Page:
You’d have to be in a coma not to know that there are more than the usual reasons to be fearful and anxious. We’re in the middle of a scary, world-wide pandemic, of course, but that isn’t all. Most of us are still on house arrest (or at least that’s what it feels like), and being cooped up is getting old. To make it even worse, some of us have also lost loved ones, and we can’t even go to their funerals.

If we ever needed good news, it would be now. Keep reading because I have some very encouraging news for you.

I found a picture of that good news in the beautiful book of Ruth in the Bible. The story begins with a woman named Naomi, her husband, and their two sons. They packed up and left their home because of a severe famine. While they were living in a foreign country, Naomi’s husband died. Her two sons then met and married two wonderful women in the foreign land. All went well for ten years, but then the two sons also died. Her grief was heart-wrenching.

Not long after that, Naomi heard that the famine back home had ended. Dejected and depressed, she decided to return home. She said goodbye to her two daughters-in-law, expecting to leave them behind. One of them, though, named Ruth, loved Naomi and insisted on coming with her. Ruth left her friends and her hometown to travel with her mother-in-law back to Naomi’s home.

When they arrived, Naomi’s neighbors were excited to see her again, but she no longer wanted them to call her Naomi (which means “my delight”). Instead, she said, “…call me Mara (which means “bitter”) for the Almighty has dealt very bitterly with me. I went out full, but the LORD has brought me back empty. … the LORD has witnessed against me and the Almighty has afflicted me?” (Ruth 1:20–21).

Some of you feel much the same way. You have been wondering why God has allowed so many difficult things into your life. In the past, you consoled yourself by thinking that at least now life can’t get any worse—but then it did! An American author, quipped, “Just when you think you’ve hit rock bottom, someone will hand you a shovel.” Some suffering feels like it will never end.

The good news for Naomi and Ruth is that their story didn’t end when they arrived back in Naomi’s hometown, broken and weary. Just as in the beautiful ending of their story, there can be great joy waiting for you as well. The next chapter of your life has yet to be written. Remember, what is now will not always be.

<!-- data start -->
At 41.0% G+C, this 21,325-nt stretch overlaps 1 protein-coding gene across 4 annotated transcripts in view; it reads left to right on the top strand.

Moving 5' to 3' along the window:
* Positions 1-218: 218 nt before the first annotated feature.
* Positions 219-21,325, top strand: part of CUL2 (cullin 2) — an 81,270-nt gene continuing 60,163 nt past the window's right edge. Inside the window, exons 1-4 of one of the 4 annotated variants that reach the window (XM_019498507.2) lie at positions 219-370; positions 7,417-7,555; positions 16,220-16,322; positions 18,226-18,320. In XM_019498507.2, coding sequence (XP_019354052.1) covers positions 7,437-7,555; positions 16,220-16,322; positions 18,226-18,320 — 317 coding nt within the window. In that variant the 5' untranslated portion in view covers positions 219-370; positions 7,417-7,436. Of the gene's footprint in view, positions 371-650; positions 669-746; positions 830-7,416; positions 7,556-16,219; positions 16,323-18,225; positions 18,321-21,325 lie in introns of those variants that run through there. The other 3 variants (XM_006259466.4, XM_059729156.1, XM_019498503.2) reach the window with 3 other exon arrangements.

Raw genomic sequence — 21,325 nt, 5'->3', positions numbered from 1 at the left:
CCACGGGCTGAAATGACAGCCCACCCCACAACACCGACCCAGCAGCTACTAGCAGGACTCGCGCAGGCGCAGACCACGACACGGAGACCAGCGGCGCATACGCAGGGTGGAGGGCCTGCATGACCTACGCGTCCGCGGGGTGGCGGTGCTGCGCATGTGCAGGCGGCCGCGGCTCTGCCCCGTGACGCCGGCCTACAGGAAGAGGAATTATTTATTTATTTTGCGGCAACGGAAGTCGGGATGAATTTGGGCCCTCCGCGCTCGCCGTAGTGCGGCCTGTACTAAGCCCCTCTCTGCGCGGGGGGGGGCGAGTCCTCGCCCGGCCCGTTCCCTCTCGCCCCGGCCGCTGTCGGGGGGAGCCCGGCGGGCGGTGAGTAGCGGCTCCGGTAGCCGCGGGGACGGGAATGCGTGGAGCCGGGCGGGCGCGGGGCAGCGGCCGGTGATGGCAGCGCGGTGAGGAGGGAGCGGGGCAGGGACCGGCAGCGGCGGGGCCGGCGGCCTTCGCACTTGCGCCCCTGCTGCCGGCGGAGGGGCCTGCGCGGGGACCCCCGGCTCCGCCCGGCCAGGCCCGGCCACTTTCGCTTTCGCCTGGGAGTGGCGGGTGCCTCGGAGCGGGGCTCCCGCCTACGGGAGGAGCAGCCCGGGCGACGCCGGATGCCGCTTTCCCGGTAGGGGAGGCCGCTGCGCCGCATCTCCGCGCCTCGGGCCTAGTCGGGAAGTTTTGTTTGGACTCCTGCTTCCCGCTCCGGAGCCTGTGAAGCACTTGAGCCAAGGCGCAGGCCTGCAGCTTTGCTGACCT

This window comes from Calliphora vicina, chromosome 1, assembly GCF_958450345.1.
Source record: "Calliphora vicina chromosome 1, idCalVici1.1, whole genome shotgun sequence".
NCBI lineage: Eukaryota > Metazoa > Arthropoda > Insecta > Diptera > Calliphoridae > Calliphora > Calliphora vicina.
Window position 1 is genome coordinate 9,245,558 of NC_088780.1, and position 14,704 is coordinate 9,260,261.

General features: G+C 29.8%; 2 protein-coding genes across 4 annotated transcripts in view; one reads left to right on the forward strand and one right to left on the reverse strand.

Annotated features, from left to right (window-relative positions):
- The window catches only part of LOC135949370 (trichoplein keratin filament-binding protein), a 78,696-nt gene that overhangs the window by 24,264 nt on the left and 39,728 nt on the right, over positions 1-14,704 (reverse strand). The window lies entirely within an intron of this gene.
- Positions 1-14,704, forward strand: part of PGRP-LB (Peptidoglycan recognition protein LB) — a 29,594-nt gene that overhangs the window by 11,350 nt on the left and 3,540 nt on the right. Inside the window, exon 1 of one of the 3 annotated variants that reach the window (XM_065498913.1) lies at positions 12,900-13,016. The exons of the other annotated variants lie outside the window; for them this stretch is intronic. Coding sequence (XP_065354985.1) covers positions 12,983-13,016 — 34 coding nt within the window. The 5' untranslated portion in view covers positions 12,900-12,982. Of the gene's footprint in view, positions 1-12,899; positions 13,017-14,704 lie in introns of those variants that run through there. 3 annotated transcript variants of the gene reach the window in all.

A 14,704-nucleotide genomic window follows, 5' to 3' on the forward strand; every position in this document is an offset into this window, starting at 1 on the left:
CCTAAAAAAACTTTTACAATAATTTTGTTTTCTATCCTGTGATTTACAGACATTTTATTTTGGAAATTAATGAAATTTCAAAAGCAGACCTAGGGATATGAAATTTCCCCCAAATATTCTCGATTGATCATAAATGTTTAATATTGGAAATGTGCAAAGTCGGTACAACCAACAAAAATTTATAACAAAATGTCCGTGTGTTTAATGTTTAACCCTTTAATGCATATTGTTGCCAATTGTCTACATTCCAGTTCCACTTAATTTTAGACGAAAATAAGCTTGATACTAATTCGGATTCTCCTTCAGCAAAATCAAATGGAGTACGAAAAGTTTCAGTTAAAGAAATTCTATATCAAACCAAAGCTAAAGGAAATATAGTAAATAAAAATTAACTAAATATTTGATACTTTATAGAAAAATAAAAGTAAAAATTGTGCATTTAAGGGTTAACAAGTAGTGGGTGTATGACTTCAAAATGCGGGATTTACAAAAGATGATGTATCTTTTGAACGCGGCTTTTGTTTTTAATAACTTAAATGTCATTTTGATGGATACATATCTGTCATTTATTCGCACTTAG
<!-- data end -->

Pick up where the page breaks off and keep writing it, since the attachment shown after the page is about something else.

So, what turned their misery into joy? Two things jumped out at me as I reread their story recently. One has to do with faith. The other has to do with actions.

The key to the book of Ruth is found in the first Chapter. Ruth was loyal to her mother-in-law and loved her very much, but she also gave her heart to the one true God. Ruth told her mother-in-law, “Do not urge me to leave you or turn back from following you; for where you go, I will go, and where you lodge, I will lodge. Your people shall be my people, and your God, my God” (Ruth 1:16).

Ruth grew up in a culture that worshiped many false gods, but she decided to put her faith in the God of the Bible instead. We also live in a culture that worships many gods, things like pleasure, money, unrestrained sex, and fame, just to name a few. In the middle of all those things, the Lord is calling you to, “Come out from [the false gods of the world] and be separate…And do not touch what is unclean, and I will welcome you. And I will be a father to you, and you shall be sons and daughters to Me…” (2 Corinthians 6:17–18).

Notice that Ruth’s faith also governed her actions. Instead of wallowing in self-pity or waiting for someone to take care of her and her mother-in-law, Ruth immediately went to work. She spent long days following behind harvesters gathering up the grain they left behind. Her hard work led to a remarkable love story. Ruth met a wealthy farmer named Boaz who generously gave her a lot of food and made sure she was safe.

Please read the story for yourself in the Bible so you can enjoy more of the details. I only have room here to give you a summary.

Long story short, Ruth and Boaz fell in love and got married. Naomi’s grief over the loss of her husband and two sons was replaced with the joy of finally becoming a grandmother. She didn’t know it then, but she was blessed in more ways than she realized. Ruth’s son was named Obed. He later married and had a son named Jesse, who then married and had a son named David, who became the greatest king ever in the land of Israel and an ancestor of the Lord Jesus Christ.

God used Naomi’s grief in ways she could never have imagined. I don’t know how God may want to use your present trials, but He will bring good out of them if you have surrendered your life to Christ. The Bible words it this way, “God causes all things to work together for good to those who love God, to those who are called according to His purpose” (Romans 8:28).

Whatever you’re dealing with right now, remember that what is now will not always be. There is wonderful hope ahead in Christ. “… Weeping may last for the night, but a shout of joy comes in the morning” (Psalm 30:5). Ask yourself, as this writer of Scripture did, “Why are you in despair, O my soul? And why have you become disturbed within me? Hope in God, for I shall yet praise Him, the help of my countenance and my God” (Psalm 42:11).